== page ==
InFuse Bone Graft

Drug Class

Medical device

Indication for Use

Spinal fusion surgery for degenerative disc disease


Nerve damage
Chronic pain


Medtronic Inc. is the world’s largest provider of medical equipment, and in 2002, the FDA approved Medtronic’s use of the Infuse Bone Graft system in anterior lumbar fusion surgery only. Prior to Infuse, individuals undergoing spinal surgery would first need surgery to take bone from the hip to be used to stabilize the spinal column. Infuse uses a genetically engineered protein to promote bone growth. As a result, surgeons can eliminate bone graft surgery.

Infuse has been linked to numerous serious side effects, including various types of cancer and male infertility. In 2008, the FDA issued a warning that off-label use was not safe, yet evidence suggests Medtronic encouraged surgeons to use Infuse for a variety of procedures. Off-label Infuse usage has led to numerous health problems, including swelling in the neck, uncontrolled bone growth in the spine, nerve injuries, and other severe problems.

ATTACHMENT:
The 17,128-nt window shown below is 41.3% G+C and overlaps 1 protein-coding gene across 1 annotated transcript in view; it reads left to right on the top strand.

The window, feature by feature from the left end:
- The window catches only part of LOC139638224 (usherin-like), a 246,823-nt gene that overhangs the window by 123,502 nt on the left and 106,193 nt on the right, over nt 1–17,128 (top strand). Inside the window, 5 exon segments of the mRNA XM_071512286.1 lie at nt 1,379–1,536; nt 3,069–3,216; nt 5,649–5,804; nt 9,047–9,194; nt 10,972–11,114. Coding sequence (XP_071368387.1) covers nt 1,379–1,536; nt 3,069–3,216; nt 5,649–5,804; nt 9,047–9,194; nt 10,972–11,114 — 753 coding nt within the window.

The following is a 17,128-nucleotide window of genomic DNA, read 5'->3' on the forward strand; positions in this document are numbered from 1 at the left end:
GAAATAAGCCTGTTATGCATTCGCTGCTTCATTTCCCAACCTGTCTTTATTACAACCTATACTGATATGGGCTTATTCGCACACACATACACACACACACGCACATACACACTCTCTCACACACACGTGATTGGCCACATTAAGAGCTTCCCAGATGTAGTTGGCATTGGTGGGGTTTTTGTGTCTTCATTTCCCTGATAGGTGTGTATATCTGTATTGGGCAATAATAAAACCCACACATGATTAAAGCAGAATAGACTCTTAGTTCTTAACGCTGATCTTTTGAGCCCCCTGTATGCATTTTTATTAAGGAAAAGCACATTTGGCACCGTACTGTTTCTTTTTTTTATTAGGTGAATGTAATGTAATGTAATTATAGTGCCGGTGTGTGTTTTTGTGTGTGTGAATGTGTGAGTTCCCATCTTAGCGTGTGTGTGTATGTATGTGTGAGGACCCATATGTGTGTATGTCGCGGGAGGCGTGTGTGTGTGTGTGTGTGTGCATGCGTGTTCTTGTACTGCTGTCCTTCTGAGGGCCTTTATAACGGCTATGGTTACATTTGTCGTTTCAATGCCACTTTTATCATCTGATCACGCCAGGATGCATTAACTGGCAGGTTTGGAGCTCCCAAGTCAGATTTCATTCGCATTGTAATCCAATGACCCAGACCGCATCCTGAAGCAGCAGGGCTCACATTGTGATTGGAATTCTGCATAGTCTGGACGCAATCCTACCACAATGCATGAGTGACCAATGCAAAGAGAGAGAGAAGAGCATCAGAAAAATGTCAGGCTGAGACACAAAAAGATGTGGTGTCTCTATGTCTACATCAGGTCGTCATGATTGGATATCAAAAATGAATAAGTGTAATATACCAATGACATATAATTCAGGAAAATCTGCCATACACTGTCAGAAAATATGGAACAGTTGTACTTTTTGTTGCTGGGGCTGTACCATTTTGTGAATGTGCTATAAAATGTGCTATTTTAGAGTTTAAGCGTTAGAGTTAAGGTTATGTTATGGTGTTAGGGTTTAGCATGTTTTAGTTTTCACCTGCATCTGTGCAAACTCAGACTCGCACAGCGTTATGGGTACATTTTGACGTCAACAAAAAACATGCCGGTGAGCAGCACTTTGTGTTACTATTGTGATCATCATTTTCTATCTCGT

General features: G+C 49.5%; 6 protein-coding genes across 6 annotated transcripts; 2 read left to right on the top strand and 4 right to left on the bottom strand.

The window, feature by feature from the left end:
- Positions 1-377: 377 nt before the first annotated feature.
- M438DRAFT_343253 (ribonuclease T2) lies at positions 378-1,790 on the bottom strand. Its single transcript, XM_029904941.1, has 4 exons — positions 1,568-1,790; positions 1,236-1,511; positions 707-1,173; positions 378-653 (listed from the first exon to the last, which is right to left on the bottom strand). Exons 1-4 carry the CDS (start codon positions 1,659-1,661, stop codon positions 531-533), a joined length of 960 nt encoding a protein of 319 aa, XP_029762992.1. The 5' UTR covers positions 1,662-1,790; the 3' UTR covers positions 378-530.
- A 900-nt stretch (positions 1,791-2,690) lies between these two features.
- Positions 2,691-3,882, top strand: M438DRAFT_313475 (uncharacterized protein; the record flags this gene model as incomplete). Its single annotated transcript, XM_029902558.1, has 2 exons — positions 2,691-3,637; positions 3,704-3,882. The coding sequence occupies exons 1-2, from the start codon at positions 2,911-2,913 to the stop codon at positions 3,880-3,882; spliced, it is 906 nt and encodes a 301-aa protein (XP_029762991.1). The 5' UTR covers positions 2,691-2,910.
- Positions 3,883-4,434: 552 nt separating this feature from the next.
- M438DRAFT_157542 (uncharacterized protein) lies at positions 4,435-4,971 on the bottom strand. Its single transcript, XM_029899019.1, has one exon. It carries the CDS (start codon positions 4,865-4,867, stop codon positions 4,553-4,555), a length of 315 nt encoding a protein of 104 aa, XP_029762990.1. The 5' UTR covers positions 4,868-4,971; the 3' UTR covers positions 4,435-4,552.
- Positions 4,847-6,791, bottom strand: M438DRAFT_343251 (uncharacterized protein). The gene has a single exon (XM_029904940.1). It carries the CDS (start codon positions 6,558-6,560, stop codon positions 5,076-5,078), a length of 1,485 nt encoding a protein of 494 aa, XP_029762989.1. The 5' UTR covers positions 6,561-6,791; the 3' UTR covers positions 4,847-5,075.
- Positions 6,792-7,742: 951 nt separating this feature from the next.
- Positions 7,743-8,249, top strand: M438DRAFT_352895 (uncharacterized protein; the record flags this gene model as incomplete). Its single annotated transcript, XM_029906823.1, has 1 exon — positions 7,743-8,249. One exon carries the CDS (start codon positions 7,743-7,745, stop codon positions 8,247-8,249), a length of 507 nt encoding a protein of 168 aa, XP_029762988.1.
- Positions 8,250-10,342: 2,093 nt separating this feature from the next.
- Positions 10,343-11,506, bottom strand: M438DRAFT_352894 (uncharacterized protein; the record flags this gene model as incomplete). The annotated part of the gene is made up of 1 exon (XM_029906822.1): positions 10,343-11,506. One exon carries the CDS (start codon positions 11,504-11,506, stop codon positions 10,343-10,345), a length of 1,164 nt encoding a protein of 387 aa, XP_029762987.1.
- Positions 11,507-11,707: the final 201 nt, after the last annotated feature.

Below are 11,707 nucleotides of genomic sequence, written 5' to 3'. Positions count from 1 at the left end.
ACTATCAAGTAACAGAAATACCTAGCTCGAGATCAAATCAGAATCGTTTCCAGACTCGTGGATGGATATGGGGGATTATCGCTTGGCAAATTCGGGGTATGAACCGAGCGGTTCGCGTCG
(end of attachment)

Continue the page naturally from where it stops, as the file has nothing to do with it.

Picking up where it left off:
In 2011, Congress took interest in Medtronic’s activities after it discovered the company paid $20 million to physicians who conducted studies on Infuse and stated the product produced no negative side effects, despite evidence to the contrary. Congress released a report in 2012 indicating that Medtronic promoted the off-label use of Infuse without disclosing associated risks. In June 2013, the results of two independent reviews concluded that Infuse is no more effective than a bone graft, while carrying increased risks of cancer.

Claims against Medtronic are pending in various venues across the country.